Internet and traditional media paths always seem to intersect in the same conflict. The old-school media companies compete with the rapidly growing and highly dynamic new-generation media. In this war, newcomers usually win. For them, solving the content issue is easier than resolving the technology and understanding required for this investment for traditional companies with powerful content.
Apple, for example, proved to be more skilled than music companies, and today it and YouTube control the music market. Newspapers and magazines struggle to survive while Google earns billions of dollars from the ads it places next to the content.
Recently, I had a conversation with a friend about video content, which has rapidly risen to the forefront of digital advertising along with mobile.
Google’s acquisition of YouTube, which seemed astronomical to everyone at the time (1.65 billion dollars), along with Apple’s attempt to monetize this business in the iTunes Store with movies and TV productions, was countered in 2007 by a major move from old-school representatives (NBC and News Corp): Hulu.
Despite the predictions of experts(!) in the internet world, this attack turned out to be a success. Hulu still makes good money despite strong competitors such as Netflix that have transformed their business within a year of launch. It’s pretty simple: quality content.
The content on YouTube and similar platforms is rich and diverse, but advertisers consider most of it worthless. It is still more attractive for advertisers to appear in high-quality productions rather than videos created by amateurs. Yes, cats are cute, but why would my ad appear in a cat video instead of Game of Thrones?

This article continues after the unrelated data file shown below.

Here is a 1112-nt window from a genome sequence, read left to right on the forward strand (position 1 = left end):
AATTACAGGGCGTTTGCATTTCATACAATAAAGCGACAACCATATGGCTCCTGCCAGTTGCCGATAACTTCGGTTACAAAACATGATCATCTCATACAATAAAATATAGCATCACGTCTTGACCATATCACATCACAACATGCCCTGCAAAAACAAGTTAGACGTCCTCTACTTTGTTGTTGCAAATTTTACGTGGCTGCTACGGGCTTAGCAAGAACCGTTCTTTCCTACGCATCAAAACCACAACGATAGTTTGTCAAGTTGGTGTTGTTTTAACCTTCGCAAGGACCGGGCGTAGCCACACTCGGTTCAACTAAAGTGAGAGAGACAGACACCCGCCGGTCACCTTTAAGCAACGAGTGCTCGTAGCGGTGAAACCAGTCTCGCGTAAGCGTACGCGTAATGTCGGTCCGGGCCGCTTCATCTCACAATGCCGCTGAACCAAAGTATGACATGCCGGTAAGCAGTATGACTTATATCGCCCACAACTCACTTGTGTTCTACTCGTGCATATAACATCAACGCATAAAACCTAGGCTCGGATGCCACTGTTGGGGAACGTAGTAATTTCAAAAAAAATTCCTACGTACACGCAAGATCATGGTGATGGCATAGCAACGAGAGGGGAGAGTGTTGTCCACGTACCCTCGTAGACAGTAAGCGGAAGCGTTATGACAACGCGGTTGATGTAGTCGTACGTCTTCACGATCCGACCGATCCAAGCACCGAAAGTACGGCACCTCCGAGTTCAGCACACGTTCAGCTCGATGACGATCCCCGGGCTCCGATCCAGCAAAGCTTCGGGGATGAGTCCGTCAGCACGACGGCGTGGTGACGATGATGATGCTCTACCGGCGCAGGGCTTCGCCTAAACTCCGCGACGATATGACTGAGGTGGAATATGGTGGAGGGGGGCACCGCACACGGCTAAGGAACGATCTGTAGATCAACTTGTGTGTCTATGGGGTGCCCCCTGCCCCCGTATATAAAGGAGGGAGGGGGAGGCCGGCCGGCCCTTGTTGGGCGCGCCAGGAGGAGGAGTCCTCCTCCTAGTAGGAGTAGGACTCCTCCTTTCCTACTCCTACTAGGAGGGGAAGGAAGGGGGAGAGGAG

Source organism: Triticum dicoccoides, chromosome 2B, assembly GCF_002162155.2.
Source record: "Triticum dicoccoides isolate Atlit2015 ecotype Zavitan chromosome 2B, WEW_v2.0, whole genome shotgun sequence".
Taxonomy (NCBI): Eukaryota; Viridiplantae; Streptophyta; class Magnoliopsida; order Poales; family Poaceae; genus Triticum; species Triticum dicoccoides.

As a result, YouTube quickly adapted to this new reality, increasing its profitability with innovative revenue models. The old guard uses the content advantage to compete with the new market, but the new generation moves faster, rapidly evolving and taking the subject further. Hulu insists that YouTube and similar platforms aren’t competitors, but their real victims are the traditional channels they left behind. Who would still pay dozens of dollars for cable when any high-quality content can be viewed online?
So, what can we learn from this? The old guard can still attract viewers to the screen and make money from it. Despite their sluggishness, newcomers earn much more money with dizzying speed and brand-new models in a shorter period of time. The Old-New Media war may continue in new areas, but those who combine quality content with good presentation will win.